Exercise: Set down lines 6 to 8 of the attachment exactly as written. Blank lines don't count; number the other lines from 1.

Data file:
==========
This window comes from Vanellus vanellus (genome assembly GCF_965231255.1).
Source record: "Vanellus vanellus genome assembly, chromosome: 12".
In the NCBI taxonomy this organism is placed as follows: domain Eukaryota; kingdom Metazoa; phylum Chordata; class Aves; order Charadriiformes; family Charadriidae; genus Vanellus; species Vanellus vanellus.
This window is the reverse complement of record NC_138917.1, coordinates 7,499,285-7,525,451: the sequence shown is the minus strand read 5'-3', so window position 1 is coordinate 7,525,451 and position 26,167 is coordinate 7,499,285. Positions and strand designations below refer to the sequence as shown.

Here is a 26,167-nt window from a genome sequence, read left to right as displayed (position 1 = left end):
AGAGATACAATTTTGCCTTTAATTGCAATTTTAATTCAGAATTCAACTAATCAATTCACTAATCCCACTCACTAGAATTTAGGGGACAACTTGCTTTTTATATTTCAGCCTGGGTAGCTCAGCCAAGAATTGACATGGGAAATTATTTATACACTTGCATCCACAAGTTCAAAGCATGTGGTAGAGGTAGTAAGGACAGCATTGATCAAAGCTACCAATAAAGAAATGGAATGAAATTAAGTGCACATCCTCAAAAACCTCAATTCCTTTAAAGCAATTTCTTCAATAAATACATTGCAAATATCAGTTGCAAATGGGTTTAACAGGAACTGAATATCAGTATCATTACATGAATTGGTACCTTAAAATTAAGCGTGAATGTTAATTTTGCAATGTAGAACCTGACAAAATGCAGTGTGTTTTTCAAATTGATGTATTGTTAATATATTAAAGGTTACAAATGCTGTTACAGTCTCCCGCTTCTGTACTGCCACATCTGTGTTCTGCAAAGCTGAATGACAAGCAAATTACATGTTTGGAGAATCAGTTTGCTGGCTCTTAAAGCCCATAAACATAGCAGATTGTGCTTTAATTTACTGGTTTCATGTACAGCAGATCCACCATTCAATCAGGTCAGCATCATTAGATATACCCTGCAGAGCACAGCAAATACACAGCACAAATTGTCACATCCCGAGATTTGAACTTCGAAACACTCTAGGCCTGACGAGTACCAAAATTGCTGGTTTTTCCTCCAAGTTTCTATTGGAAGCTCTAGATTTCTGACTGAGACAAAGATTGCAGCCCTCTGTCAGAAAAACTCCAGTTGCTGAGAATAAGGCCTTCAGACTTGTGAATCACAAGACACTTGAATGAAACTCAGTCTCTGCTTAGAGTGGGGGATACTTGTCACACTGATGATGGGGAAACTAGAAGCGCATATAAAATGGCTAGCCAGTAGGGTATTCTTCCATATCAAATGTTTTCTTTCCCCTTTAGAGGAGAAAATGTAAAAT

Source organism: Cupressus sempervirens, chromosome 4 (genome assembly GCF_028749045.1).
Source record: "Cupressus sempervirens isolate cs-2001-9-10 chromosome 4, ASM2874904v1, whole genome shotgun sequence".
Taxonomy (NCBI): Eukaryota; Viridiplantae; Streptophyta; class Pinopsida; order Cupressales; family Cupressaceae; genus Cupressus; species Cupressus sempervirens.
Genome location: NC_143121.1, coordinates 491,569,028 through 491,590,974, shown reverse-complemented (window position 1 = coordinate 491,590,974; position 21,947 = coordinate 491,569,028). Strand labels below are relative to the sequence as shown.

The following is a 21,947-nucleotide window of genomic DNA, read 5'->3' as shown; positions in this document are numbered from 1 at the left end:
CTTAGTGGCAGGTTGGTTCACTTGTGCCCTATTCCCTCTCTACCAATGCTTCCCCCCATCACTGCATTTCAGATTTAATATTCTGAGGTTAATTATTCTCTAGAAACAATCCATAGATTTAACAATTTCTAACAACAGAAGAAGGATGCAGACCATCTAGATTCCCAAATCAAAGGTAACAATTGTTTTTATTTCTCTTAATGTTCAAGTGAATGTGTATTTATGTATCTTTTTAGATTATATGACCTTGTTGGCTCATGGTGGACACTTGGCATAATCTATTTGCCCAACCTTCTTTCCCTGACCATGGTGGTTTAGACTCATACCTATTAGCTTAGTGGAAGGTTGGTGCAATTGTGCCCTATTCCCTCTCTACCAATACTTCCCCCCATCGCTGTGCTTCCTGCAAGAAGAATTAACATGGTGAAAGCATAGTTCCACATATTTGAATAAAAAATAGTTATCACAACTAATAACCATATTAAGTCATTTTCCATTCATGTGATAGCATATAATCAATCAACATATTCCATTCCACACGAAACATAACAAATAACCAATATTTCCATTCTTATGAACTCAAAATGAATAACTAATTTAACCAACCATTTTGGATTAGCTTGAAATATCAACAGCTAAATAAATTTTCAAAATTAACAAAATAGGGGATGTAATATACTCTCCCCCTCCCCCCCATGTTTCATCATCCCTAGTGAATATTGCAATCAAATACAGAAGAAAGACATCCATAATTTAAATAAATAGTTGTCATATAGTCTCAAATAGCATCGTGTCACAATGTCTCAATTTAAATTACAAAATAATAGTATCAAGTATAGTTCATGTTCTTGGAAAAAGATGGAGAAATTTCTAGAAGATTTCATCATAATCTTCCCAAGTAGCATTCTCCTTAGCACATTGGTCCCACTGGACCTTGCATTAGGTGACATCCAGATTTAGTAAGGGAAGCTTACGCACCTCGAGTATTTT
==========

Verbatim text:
AGAGATACAATTTTGCCTTTAATTGCAATTTTAATTCAGAATTCAACTAATCAATTCACTAATCCCACTCACTAGAATTTAGGGGACAACTTGCTTTTTATATTTCAGCCTGGGTAGCTCAGCCAAGAATTGACATGGGAAATTATTTATACACTTGCATCCACAAGTTCAAAGCATGTGGTAGAGGTAGTAAGGACAGCATTGATCAAAGCTACCAATAAAGAAATGGAATGAAATTAAGTGCACATCCTCAAAAACCTCAATTCCTTTAAAGCAATTTCTTCAATAAATACATTGCAAATATCAGTTGCAAATGGGTTTAACAGGAACTGAATATCAGTATCATTACATGAATTGGTACCTTAAAATTAAGCGTGAATGTTAATTTTGCAATGTAGAACCTGACAAAATGCAGTGTGTTTTTCAAATTGATGTATTGTTAATATATTAAAGGTTACAAATGCTGTTACAGTCTCCCGCTTCTGTACTGCCACATCTGTGTTCTGCAAAGCTGAATGACAAGCAAATTACATGTTTGGAGAATCAGTTTGCTGGCTCTTAAAGCCCATAAACATAGCAGATTGTGCTTTAATTTACTGGTTTCATGTACAGCAGATCCACCATTCAATCAGGTCAGCATCATTAGATATACCCTGCAGAGCACAGCAAATACACAGCACAAATTGTCACATCCCGAGATTTGAACTTCGAAACACTCTAGGCCTGACGAGTACCAAAATTGCTGGTTTTTCCTCCAAGTTTCTATTGGAAGCTCTAGATTTCTGACTGAGACAAAGATTGCAGCCCTCTGTCAGAAAAACTCCAGTTGCTGAGAATAAGGCCTTCAGACTTGTGAATCACAAGACACTTGAATGAAACTCAGTCTCTGCTTAGAGTGGGGGATACTTGTCACACTGATGATGGGGAAACTAGAAGCGCATATAAAATGGCTAGCCAGTAGGGTATTCTTCCATATCAAATGTTTTCTTTCCCCTTTAGAGGAGAAAATGTAAAAT

Source organism: Cupressus sempervirens, chromosome 4 (genome assembly GCF_028749045.1).
Source record: "Cupressus sempervirens isolate cs-2001-9-10 chromosome 4, ASM2874904v1, whole genome shotgun sequence".